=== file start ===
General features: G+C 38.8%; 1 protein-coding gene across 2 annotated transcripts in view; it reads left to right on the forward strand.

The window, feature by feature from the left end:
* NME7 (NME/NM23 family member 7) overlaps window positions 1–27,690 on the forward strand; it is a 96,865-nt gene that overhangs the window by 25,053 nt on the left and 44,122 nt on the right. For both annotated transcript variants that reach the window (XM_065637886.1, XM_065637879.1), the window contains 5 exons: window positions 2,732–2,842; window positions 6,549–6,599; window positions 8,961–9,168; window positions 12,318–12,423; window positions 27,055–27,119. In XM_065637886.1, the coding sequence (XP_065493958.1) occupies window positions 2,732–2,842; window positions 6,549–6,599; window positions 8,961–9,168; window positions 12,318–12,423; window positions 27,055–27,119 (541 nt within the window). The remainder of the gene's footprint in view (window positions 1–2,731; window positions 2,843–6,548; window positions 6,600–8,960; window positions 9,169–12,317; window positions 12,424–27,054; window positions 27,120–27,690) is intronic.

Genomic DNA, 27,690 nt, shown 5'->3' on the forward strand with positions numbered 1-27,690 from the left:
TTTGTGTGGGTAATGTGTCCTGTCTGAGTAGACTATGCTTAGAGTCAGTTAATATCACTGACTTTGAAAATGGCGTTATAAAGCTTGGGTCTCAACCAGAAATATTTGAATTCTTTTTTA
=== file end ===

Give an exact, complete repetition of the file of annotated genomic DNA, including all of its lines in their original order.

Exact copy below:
General features: G+C 38.8%; 1 protein-coding gene across 2 annotated transcripts in view; it reads left to right on the forward strand.

The window, feature by feature from the left end:
* NME7 (NME/NM23 family member 7) overlaps window positions 1–27,690 on the forward strand; it is a 96,865-nt gene that overhangs the window by 25,053 nt on the left and 44,122 nt on the right. For both annotated transcript variants that reach the window (XM_065637886.1, XM_065637879.1), the window contains 5 exons: window positions 2,732–2,842; window positions 6,549–6,599; window positions 8,961–9,168; window positions 12,318–12,423; window positions 27,055–27,119. In XM_065637886.1, the coding sequence (XP_065493958.1) occupies window positions 2,732–2,842; window positions 6,549–6,599; window positions 8,961–9,168; window positions 12,318–12,423; window positions 27,055–27,119 (541 nt within the window). The remainder of the gene's footprint in view (window positions 1–2,731; window positions 2,843–6,548; window positions 6,600–8,960; window positions 9,169–12,317; window positions 12,424–27,054; window positions 27,120–27,690) is intronic.

Genomic DNA, 27,690 nt, shown 5'->3' on the forward strand with positions numbered 1-27,690 from the left:
TTTGTGTGGGTAATGTGTCCTGTCTGAGTAGACTATGCTTAGAGTCAGTTAATATCACTGACTTTGAAAATGGCGTTATAAAGCTTGGGTCTCAACCAGAAATATTTGAATTCTTTTTTA